Jodi Dean of the Department of Political Science at Hobart and William Smith Colleges in Geneva, New York delivered a public lecture on February 11, 2010 as Beaverbrook visiting scholar with Media@McGill. Dean’s lecture, called “Whatever Blogging,” focused on blogging as a mode of communication that has implications for contemporary experiences of identity and repercussions for left political practice.
After 12 years of dedication to scholarly research, student support and public outreach, Media@McGill will close its doors in April 2019. Throughout these exceptional years as an interdisciplinary hub, Media@McGill has had the privilege of collaborating with diverse scholars, public figures, journalists and artists in the critical inquiry of media, technology and culture. Thank you to all who participated in our many events, publications and projects since the beginning. Please find events for 2018-2019 below.
Jodi Dean is Media@McGill Beaverbrook visiting scholar this winter. She will be visiting us in February and will give a public talk on 11 February, 5h30pm, W215. (map) The talk is a collaboration between Media@McGill and the AHCS speaker series.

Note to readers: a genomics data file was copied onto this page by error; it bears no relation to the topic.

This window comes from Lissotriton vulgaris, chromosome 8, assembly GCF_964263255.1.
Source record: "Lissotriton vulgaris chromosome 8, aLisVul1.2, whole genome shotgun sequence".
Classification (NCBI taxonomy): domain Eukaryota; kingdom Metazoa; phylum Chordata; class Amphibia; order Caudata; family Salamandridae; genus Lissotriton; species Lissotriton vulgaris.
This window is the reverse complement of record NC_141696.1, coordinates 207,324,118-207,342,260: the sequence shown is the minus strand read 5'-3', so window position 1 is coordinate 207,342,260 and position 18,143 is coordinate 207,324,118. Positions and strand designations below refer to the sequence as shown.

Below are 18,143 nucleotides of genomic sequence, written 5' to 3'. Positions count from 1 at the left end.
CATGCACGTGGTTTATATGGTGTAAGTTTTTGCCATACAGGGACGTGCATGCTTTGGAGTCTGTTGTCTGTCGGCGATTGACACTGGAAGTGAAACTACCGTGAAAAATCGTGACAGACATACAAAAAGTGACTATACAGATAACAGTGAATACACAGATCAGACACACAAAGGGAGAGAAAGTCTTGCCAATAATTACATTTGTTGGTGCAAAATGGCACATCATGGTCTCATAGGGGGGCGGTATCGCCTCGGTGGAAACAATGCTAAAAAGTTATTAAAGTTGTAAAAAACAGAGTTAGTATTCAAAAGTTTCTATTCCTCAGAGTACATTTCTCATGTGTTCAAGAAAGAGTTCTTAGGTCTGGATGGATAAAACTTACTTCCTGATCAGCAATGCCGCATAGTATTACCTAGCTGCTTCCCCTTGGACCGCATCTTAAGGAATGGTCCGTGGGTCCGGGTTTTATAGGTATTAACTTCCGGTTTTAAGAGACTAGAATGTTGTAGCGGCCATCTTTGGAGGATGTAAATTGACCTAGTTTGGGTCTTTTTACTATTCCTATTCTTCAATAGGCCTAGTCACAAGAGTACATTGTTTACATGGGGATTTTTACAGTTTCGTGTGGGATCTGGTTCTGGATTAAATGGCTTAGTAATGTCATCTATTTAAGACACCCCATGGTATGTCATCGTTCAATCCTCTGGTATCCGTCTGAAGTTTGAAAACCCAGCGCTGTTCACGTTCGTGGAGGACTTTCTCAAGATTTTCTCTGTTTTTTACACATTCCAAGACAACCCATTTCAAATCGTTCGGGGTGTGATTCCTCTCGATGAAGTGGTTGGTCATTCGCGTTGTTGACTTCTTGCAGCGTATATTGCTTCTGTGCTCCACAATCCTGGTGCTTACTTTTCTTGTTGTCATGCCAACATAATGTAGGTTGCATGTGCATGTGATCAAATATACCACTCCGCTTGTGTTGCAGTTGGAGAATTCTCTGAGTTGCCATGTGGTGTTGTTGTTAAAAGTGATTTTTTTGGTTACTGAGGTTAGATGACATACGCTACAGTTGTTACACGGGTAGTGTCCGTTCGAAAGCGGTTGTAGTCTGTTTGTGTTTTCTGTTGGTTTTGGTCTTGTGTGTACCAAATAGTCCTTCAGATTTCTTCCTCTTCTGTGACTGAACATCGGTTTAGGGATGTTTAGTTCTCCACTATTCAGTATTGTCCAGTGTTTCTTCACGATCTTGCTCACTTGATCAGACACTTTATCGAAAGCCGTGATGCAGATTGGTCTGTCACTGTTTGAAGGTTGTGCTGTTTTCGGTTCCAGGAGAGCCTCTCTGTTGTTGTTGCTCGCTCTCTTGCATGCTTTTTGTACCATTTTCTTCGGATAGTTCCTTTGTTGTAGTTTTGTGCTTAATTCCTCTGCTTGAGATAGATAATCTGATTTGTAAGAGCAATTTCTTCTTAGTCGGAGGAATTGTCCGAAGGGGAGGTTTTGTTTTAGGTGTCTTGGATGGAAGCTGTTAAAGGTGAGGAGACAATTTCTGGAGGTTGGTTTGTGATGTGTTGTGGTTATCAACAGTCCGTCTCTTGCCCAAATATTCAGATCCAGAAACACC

Title: 'Whatever Blogging'
Abstract: Giorgio Agamben has introduced the idea of whatever being as a tag for a contemporary mode of belonging unbound by the inscriptions of disciplinary identity. Some agree that this mode could herald a better coming community. Linking whatever being to appearances of whatever in networked communications and positioning it within a brief history of the interconnections between media and identity, I argue that whatever being is the wrong model for a subject capable of left political practice and opposition.
Quebec's independent daily newspaper, Le Devoir, has announced a year long string of activities to celebrate its 100th anniversary in 2010. The programme of commemorative events, unveiled at a press conference in Montreal on 17 November, include a television documentary, a series of public lectures - and an international symposium organized by Media@McGill and the Centre d'études sur les médias.
Media@McGill, in collaboration with the Canada Research Chair in Technology and Citizenship, is pleased to present Lisa de Wilde from TVOntario.
The theme of Lisa's remarks will be "Increasing the impact of public broadcasting in the emerging media environment." This theme is developed around some questions found on the Media@McGill's site: "Is the culture of technology a culture of citizenship?" And "How can media practitioners and users collaborate to promote citizenship?"